While reducing the present invention to practice the present inventors have uncovered that matrix metalloprotease activity upregulates CXCR4 expression in hematopoietic stem cells, thereby promoting SDF-1/CXCR4 mediated stem cell homing to damaged organ tissue.

The inventors uncovered that MMP-2/9 is also involved in homing of precursor cells to spleen and bone marrow and in repopulation of such organs also in the absence of inflammation.

In addition the inventors demonstrated that MMP-2/9 action is involved also in the migration of leukemic cells such as pre BLL cell G2.

As illustrated hereinunder and in the Examples section which follows, the present inventors illustrate that hepatic injury upregulates matrix metalloprotease (MMP) activity in the liver, leading to increased CXCR4 expression and SDF-1 mediated homing of hematopoietic progenitor cells to the damaged liver. Furthermore, treatment of CD34+ progenitor cells with secreted MMPs upregulates expression of CXCR4 and stem cell migration in-vitro, while addition of an MMP inhibitor completely blocks migration, substantiating the role of MMP in stem cell homing.

Although matrix metalloprotease activity (i.e., MMP-2, 3, 9, 10, 13 and 14) has been previously shown to be upregulated following liver injury [Knittel (2000) Histochem Cell Biol 113:443-453], the present inventors are the first to show that this upregulation in MMP activity leads to upregulation in CXCR4 expression and to an accelerated homing of cells expressing the same, such as HSCs, in contrary to Knittel's proposed role in ECM remodeling and motility of Hepatic Stellate cells referred to as HSCs.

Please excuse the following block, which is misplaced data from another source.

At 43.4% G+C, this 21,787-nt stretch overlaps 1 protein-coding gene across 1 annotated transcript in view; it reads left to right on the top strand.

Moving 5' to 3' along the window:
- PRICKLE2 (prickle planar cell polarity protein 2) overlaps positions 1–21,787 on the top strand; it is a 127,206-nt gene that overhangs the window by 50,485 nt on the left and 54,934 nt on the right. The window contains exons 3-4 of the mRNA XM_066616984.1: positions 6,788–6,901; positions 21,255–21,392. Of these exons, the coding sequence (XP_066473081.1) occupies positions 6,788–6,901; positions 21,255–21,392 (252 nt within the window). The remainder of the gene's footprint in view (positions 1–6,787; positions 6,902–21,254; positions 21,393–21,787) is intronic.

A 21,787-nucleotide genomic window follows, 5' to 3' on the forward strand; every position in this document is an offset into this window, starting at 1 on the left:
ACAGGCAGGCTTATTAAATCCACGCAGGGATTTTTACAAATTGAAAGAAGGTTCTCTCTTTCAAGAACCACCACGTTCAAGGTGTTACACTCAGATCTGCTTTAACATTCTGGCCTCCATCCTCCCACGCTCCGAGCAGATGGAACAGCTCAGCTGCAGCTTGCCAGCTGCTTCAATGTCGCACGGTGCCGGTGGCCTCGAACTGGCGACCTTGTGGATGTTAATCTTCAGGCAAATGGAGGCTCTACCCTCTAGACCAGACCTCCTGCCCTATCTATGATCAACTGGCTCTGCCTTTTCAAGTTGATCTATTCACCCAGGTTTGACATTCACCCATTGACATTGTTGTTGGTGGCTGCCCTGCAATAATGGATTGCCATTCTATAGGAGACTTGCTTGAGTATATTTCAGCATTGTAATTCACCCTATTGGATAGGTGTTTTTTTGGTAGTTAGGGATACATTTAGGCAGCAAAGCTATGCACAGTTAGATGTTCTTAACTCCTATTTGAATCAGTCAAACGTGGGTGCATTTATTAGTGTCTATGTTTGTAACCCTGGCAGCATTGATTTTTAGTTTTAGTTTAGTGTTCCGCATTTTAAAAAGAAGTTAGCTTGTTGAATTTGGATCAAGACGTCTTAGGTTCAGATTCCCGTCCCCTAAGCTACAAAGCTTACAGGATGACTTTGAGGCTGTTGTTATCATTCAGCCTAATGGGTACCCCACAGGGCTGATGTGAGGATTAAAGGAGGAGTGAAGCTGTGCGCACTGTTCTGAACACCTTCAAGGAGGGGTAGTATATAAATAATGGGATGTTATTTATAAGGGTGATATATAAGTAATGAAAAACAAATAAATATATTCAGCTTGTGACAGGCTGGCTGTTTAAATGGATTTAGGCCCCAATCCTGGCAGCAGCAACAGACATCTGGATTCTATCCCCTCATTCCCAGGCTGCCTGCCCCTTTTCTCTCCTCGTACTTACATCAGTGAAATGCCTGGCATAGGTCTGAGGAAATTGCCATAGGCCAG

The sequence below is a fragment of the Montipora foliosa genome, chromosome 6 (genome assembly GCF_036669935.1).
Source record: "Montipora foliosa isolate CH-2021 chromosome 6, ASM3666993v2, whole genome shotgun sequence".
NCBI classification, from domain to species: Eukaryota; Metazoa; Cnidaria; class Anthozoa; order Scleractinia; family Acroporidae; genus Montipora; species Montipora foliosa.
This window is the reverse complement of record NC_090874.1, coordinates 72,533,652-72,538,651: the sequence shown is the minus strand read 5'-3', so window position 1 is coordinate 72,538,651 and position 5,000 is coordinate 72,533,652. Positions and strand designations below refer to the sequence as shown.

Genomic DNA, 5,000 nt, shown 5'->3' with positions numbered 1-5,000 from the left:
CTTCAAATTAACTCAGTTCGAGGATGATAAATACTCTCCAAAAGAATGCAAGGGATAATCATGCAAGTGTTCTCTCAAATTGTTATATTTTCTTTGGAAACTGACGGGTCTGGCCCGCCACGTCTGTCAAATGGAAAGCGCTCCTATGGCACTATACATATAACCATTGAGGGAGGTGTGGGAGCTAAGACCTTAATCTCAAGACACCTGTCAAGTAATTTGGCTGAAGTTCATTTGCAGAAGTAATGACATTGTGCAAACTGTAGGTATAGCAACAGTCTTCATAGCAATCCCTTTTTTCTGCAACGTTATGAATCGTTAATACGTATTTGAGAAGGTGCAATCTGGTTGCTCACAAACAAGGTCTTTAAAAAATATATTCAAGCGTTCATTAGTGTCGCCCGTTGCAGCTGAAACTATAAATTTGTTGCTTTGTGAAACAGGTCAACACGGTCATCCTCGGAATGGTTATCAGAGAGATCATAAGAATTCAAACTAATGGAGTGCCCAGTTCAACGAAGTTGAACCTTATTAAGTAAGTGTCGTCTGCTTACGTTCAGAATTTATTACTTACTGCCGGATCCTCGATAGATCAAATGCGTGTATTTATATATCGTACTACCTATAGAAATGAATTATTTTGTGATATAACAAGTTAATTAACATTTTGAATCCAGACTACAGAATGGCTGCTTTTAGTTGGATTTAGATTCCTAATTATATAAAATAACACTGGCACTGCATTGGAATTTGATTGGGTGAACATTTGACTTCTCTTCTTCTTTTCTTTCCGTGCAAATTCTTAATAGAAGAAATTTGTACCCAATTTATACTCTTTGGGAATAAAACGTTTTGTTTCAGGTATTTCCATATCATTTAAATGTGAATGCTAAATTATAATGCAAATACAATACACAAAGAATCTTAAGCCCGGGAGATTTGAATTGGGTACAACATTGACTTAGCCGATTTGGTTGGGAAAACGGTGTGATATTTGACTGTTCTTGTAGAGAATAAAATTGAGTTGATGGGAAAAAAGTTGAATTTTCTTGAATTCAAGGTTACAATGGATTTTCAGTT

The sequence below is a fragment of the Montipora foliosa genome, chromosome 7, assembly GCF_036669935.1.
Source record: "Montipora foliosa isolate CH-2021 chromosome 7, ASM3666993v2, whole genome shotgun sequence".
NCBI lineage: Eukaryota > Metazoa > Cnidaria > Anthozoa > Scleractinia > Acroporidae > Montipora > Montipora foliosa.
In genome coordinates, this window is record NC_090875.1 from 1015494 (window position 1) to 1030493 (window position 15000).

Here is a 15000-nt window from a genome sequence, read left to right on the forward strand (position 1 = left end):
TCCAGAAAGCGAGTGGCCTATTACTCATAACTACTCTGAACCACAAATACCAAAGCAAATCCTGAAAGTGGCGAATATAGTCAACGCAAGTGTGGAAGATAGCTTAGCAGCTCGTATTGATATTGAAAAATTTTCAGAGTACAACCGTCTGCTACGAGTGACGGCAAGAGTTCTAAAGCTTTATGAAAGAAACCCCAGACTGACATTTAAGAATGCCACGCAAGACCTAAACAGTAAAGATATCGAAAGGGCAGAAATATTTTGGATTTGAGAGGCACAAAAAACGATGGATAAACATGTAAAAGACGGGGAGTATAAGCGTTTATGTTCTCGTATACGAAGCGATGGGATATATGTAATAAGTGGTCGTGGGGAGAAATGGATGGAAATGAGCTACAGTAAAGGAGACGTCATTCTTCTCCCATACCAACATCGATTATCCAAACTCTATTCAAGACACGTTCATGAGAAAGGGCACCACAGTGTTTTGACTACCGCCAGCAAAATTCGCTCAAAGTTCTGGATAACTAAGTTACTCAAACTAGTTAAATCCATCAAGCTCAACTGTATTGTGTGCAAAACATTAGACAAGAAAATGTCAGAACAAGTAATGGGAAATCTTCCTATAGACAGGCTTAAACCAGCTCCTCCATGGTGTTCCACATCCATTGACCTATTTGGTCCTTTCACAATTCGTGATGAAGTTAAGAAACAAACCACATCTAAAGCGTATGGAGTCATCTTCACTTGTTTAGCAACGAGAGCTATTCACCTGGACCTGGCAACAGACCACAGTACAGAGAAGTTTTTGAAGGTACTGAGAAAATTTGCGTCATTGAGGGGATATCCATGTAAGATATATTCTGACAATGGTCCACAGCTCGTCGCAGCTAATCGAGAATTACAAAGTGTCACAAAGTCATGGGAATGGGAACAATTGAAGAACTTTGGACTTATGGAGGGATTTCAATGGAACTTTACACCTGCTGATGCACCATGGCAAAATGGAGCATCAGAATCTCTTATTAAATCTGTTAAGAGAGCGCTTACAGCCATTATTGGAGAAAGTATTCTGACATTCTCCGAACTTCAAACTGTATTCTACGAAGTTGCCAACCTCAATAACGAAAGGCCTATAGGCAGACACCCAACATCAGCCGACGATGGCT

In addition, although proteolytic enzymes such as elastase, cathepsin-G, MMP-2 and MMP-9 were found to inactivate SDF-1 by cleaving a few amino acids at the N-terminus portion of this chemokine, to thereby create a chemokine that is devoid of chemotaxis [Delgado (2001) Eur. J. Immunol. 31:699; McQuibban (2001) J. Biol. Chem. 276:43503], these events are implicated in stem cell mobilization rather than homing, two mirror image processes utilizing similar mechanisms.

The present findings enable the generation of stem cells, which can be efficiently recruited to a target tissue and as such can be used in numerous clinical applications, such as in repair of liver injury and in liver or bone marrow transplantation.

Thus, according to one aspect of the present invention there is provided a method of increasing sensitivity of stem cells to a chemoattractant.

Also, according to another aspect of the present invention, there is provided a method for inhibiting migration of leukemic cells such as preBLL cells, by using a MMP-9/2 inhibitor.

As used herein, the phrase “stem cells” refers to cells, which are capable of differentiating into other cell types having a particular, specialized function (i.e., “fully differentiated” cells).

The method according to this aspect of the present invention includes exposing the stem cells to a matrix metalloprotease or an active portion thereof which is capable of increasing the level of at least one chemoattractant receptor of the stem cells to thereby increase the sensitivity of the stem cells to the chemoattractant.

Alternatively, increasing sensitivity of stem cells to a chemoattractant can also be effected by upregulating expression or activity of at least one endogenous MMP of the stem cells.

As is further described herein under, exposing the stem cells to a matrix metalloprotease or an active portion thereof can be effected by either contacting the cells with the protein or active portion thereof, or by expressing the protein or active portion thereof within these cells or in non-stem cells cultured therewith (e.g., fibroblasts used as a feeder layer).